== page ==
- Theft of cash: Cover in the event that the following are stolen from you: cash from your person, banknotes, currency notes, postal orders and money orders.
- Cover for loss or damage to personal items: Cover for loss/damage to luggage and personal items.
- Cancellation fees: Cover for cancellation fees or lost deposits.
- Rental vehicle fees: Cover for rental vehicle excess that may be applied in the event that you have an accident while you are travelling.
- Credit card fraud or replacement: Cover for the replacement of credit cards lost or stolen from you on your journey.
Travel insurance from credit cards or from a travel insurance provider
Many premium credit card providers will offer complimentary travel insurance as an added bonus for successful applicants. The decision on whether to go with this complimentary cover or to purchase a standalone policy will really come down to your cover requirements and budget. While the cover provided on credit cards may not offer the same comprehensive level of cover as that from a travel insurance provider, you may already have other cover in place from other insurance and feel that your trip requirements don't need the cover options available on standalone policies. Either way it's important to compare the benefits available from both options and get a clear understanding of the exclusions for payment. The last thing you need when travelling is the nasty surprise that you are not actually covered for losses in the event that you need to make a claim. Or you can compare credit cards with free international travel insurance here.
How do I activate travel insurance on my credit card?
You have your plane ticket, you've booked insurance but have you sorted your finances?
Most of us don't go on holiday to be tight with our cash, but there are a thousand better things to spend your money on than fees and charges. Who better to offer guidance through the tips and traps of using money in a foreign country than the people who have been there before, made the mistakes and learnt the lessons the hard way?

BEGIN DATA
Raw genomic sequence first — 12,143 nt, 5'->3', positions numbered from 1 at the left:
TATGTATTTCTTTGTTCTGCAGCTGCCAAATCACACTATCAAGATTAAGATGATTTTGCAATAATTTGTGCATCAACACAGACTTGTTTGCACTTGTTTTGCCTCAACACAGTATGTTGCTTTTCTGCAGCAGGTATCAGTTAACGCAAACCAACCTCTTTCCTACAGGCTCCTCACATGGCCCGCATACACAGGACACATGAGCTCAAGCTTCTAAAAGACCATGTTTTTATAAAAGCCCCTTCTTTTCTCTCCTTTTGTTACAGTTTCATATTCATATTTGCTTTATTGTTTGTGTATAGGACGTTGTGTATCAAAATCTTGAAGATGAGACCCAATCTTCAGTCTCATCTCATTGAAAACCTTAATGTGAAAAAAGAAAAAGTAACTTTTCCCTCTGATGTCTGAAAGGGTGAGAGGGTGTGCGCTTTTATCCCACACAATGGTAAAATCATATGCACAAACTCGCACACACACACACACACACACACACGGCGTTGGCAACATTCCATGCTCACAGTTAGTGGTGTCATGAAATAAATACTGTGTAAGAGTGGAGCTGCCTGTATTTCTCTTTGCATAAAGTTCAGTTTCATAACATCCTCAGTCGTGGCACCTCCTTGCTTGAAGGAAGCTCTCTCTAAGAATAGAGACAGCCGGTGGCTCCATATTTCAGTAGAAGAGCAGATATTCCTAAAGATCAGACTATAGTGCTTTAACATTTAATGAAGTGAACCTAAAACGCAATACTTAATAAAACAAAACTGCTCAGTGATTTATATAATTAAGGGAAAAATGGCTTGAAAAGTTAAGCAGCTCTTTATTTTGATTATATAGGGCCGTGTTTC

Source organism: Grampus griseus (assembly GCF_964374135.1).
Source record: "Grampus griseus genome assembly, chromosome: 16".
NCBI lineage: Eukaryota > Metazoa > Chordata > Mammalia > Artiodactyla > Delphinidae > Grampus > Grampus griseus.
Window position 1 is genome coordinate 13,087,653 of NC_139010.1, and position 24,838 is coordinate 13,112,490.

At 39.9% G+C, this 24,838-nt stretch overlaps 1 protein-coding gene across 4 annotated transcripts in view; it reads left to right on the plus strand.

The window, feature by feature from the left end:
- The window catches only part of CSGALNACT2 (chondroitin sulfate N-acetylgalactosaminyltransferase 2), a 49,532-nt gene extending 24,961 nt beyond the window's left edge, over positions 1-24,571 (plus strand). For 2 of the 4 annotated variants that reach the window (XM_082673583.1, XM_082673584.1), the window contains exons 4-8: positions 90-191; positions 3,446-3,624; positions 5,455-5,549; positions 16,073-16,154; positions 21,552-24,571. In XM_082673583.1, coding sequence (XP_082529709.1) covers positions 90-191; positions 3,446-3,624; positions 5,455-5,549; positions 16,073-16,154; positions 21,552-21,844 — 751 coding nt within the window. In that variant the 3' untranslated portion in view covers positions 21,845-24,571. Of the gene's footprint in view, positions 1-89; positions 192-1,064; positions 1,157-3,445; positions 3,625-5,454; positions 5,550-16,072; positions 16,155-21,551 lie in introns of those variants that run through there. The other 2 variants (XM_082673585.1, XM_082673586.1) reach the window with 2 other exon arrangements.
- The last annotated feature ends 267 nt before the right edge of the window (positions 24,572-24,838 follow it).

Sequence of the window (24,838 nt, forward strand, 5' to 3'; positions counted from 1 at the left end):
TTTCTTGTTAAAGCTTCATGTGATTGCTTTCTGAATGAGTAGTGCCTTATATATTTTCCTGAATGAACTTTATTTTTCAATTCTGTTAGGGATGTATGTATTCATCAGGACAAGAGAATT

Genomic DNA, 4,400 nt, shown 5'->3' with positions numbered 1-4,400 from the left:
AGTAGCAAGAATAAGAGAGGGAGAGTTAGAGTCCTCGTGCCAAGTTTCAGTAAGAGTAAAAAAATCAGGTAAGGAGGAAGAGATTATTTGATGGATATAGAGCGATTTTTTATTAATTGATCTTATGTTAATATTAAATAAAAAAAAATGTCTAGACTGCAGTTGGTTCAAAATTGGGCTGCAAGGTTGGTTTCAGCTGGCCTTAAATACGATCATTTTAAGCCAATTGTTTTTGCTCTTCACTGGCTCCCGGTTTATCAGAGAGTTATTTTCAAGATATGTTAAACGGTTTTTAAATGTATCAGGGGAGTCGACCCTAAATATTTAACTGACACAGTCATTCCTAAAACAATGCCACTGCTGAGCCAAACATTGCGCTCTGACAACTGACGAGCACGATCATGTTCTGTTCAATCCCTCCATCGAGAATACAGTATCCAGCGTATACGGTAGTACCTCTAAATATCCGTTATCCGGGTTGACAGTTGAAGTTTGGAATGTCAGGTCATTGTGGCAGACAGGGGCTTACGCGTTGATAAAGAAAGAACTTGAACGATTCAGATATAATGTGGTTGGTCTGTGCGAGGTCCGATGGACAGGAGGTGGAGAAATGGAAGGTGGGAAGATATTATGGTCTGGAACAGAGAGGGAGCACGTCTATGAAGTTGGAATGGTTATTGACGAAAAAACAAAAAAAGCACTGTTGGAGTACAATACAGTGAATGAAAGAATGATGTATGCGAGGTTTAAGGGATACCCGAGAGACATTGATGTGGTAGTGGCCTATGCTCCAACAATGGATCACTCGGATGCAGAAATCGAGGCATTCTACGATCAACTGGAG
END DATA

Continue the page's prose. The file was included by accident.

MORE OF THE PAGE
What do we think?
Whether you use a credit card, debit card or travel cards, you should be aiming for a card that gives you the least amount of hassle combined with the lowest fees and charges. And this all depends on what you plan to do and where you plan to go. Shopping in the E.U? Look for a card with low currency conversion fees and easy access to one currency. But if you want to visit the world, you'll want to load a prepaid money card with multiple currencies at a set exchange rate - you can save on currency conversion fees by loading up to ten 'currency buckets' at a time.
Use a combination for best results
Many people carry two or three of forms of the payment methods discussed in this article so they have a backup if something goes wrong. Knowing the advantages and disadvantages of each will help you decide which form of money you want to use as your primary source of funds.Back to top
Compare Travel Insurance Quotes from Australian Providers
It's critical to compare quotes from a range of providers to ensure you get adequate cover for your trip at the right price. Use the form below to compare quotes from Australian travel insurance providers and access coupon codes to help you save even further.
Remember that when you are travelling, you will encounter others who want cash, as well as your identity. Here are some smart tips to keep you safer.
Airplane ticket stubs